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Tenstorrent Is Changing the Way We Think About AI Chips

Tenstorrent Is Changing the Way We Think About AI Chips
GPUs and CPUs are reaching their limits as far as AI is concerned. That’s why Tenstorrent is creating something different.

GPUs and CPUs are not going to be enough to ensure a stable future for artificial intelligence. “GPUs are essentially at the end of their evolutionary curve,” Ljubisa Bajic, CEO of AI chip startup Tenstorrent told Design News. “[GPUs] have done a great job; they’ve pushed the field to to the point where it is now. But in order to make any kind of order of magnitude type jumps GPUs are going to have to go.”

Tenstorrent's Grayskull processor is capable of operating at up to 368 TOPS with an architecture much different than any CPU or GPU (Image source: Tenstorrent)

Bajic knows quite a bit about GPU technology. He spent some time at Nvidia, the house that GPUs built, working as senior architect. He’s also spent a few years working as an IC designer and architect at AMD. While he doesn’t think companies like Nvidia are going away any time soon, he thinks it’s only a matter of time before the company releases an AI chip product that is not a GPU.

But an entire ecosystem of AI chip startups is already heading in that direction. Engineers and developers are looking at new, novel chip architectures capable of handling the unique demands of AI and its related technologies – both in data centers and the edge.

Bajic is the founder of one such company – Toronto-based Tenstorrent, which was founded in 2016 and emerged from stealth earlier this year. Tenstorrent’s goal is both simple and largely ambitious – creating chip hardware for AI capable of delivering the best all around performance in both the data center and the edge. The company has created its own proprietary processor core called the Tensix, which contains a high utilization packet processor, a programmable SIMD, a dense math computational block, along with five single-issue RISC cores. By combining Tensix cores into an array using a network on a chip (NoC) Tenstorrent says it can create high-powered chips that can handle both inference and training and scale from small embedded devices all the way up to large data center deployments.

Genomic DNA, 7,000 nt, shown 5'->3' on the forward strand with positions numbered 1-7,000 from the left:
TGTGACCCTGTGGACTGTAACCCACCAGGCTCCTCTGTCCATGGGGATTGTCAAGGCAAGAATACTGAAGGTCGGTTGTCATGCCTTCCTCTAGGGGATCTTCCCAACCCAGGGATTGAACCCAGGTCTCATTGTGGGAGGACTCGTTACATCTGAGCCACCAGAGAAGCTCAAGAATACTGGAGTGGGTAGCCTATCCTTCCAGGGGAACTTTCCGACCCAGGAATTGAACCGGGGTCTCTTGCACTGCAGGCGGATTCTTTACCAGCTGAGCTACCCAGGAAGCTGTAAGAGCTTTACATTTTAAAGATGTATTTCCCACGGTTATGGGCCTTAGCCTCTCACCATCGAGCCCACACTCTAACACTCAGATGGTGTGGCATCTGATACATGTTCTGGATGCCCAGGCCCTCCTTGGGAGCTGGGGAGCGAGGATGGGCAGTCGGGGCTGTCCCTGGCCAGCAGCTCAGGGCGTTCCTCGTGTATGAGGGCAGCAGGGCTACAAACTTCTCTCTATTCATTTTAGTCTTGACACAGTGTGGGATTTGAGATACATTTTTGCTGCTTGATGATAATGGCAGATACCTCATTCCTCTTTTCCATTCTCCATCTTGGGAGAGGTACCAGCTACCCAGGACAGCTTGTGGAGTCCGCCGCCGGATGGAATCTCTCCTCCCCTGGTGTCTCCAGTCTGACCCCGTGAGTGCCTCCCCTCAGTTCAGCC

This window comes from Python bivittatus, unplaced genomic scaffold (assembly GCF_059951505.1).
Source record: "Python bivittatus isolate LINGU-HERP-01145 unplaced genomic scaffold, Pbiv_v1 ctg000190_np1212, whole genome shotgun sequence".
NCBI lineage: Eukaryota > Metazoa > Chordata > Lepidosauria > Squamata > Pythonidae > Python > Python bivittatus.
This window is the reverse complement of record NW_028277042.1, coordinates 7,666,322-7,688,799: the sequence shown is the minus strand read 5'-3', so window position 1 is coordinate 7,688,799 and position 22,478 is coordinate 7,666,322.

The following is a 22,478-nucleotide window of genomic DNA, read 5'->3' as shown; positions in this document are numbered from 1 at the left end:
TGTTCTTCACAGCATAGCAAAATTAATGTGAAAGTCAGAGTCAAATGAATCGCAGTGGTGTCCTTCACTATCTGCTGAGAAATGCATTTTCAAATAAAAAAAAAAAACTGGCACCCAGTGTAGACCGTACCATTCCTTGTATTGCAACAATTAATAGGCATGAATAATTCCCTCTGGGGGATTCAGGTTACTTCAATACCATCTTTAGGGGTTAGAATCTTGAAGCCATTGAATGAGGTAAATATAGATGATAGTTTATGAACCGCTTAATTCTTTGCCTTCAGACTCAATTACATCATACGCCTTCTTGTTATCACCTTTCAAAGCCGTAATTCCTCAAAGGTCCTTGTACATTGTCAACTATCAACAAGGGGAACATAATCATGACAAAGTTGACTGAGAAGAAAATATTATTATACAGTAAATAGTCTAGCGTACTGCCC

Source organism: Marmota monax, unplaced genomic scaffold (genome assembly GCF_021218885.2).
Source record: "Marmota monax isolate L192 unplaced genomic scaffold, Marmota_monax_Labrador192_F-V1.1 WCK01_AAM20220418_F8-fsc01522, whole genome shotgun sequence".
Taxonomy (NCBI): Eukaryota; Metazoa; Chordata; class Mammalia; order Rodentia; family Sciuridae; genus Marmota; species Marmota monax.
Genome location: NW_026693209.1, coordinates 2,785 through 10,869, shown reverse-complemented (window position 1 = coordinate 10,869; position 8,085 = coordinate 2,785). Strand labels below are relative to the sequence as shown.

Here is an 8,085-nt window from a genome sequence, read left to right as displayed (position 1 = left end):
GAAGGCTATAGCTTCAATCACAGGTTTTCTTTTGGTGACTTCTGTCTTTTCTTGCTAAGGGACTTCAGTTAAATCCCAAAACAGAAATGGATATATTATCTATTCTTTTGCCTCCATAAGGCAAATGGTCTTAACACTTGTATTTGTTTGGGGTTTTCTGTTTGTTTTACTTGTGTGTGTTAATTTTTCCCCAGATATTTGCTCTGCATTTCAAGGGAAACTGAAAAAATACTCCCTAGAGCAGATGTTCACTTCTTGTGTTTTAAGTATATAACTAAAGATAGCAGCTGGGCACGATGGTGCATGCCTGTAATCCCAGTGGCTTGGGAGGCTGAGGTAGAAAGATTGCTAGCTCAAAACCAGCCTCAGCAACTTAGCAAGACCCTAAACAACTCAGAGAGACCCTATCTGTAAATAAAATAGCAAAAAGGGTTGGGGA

The company’s first product Grayskull (yes, that is a He-Man reference) is a processor targeted at inference tasks. According to company specs, Grayskull is capable of operating at up to 368 tera operations per second (TOPS). To put that into perspective as far as what Grayskull could be capable of, consider Qualcomm’s AI Engine used in its latest SoCs such as the Snapdragon 865. The Qualcomm engine offers up to 15 TOPS of performance for various mobile applications. A single Grayskull processor is capable of handling the volume of calculations of about two dozen of the chips found in the highest-end smartphones on the market today.

The Grayskull PCIe card (Image source: Tenstorrent)

Nature Versus Neural

If you want to design a chip that mimics cognition then taking cues from the human brain is the obvious way to go. Whereas AI draws a clear functional distinction between training (learning a task) and inference (implementing or acting on what’s been learned), the human brain does no such thing.

“We figured if we're going after imitating Mother Nature that we should really do a good job of it and not not miss some key features,” Bajic said. “If you look at the natural world, there’s the same architecture between small things and big things. They can all learn; it's not inference or training. And they all achieve extreme efficiency by relying on natural sparsity, so only a small percentage of the neurons in the brain are doing anything at any given time and which ones are working depends on what you're doing.”